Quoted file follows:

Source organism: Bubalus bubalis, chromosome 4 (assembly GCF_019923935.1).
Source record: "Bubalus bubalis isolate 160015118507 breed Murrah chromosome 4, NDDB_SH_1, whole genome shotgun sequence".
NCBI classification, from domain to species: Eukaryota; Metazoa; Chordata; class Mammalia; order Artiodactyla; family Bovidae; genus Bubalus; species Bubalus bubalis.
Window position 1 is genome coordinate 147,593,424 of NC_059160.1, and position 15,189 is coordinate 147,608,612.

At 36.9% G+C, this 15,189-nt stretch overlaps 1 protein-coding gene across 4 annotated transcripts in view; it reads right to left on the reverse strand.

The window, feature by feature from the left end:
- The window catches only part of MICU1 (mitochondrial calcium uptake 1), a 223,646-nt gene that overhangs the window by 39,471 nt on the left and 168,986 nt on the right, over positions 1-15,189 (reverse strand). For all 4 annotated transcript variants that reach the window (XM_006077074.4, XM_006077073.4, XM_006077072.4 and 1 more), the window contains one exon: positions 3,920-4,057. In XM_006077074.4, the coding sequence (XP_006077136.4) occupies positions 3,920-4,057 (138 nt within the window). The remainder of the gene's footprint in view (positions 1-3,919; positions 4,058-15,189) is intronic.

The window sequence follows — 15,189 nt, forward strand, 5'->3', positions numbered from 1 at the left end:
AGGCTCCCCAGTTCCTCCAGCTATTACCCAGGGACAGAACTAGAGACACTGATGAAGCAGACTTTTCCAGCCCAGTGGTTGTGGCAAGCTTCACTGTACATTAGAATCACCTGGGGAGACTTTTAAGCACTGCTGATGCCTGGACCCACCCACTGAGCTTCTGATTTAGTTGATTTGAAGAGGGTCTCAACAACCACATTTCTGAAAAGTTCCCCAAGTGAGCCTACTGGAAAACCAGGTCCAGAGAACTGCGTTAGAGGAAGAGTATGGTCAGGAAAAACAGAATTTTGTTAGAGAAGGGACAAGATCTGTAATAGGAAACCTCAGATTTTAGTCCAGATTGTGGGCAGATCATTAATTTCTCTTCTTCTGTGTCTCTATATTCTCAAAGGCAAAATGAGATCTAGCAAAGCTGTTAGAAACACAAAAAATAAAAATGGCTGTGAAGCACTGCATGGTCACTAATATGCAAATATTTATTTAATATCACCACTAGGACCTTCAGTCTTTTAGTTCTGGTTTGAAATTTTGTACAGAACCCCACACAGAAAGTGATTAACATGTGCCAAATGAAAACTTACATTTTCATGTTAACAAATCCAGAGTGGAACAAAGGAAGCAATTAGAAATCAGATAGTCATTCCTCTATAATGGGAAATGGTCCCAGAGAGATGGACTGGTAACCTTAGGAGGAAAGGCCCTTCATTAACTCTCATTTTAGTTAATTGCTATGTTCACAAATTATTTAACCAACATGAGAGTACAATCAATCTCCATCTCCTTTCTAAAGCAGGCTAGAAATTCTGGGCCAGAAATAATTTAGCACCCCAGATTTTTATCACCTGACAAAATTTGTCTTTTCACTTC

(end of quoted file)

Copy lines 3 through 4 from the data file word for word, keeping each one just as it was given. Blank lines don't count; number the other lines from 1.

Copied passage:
NCBI classification, from domain to species: Eukaryota; Metazoa; Chordata; class Mammalia; order Artiodactyla; family Bovidae; genus Bubalus; species Bubalus bubalis.
Window position 1 is genome coordinate 147,593,424 of NC_059160.1, and position 15,189 is coordinate 147,608,612.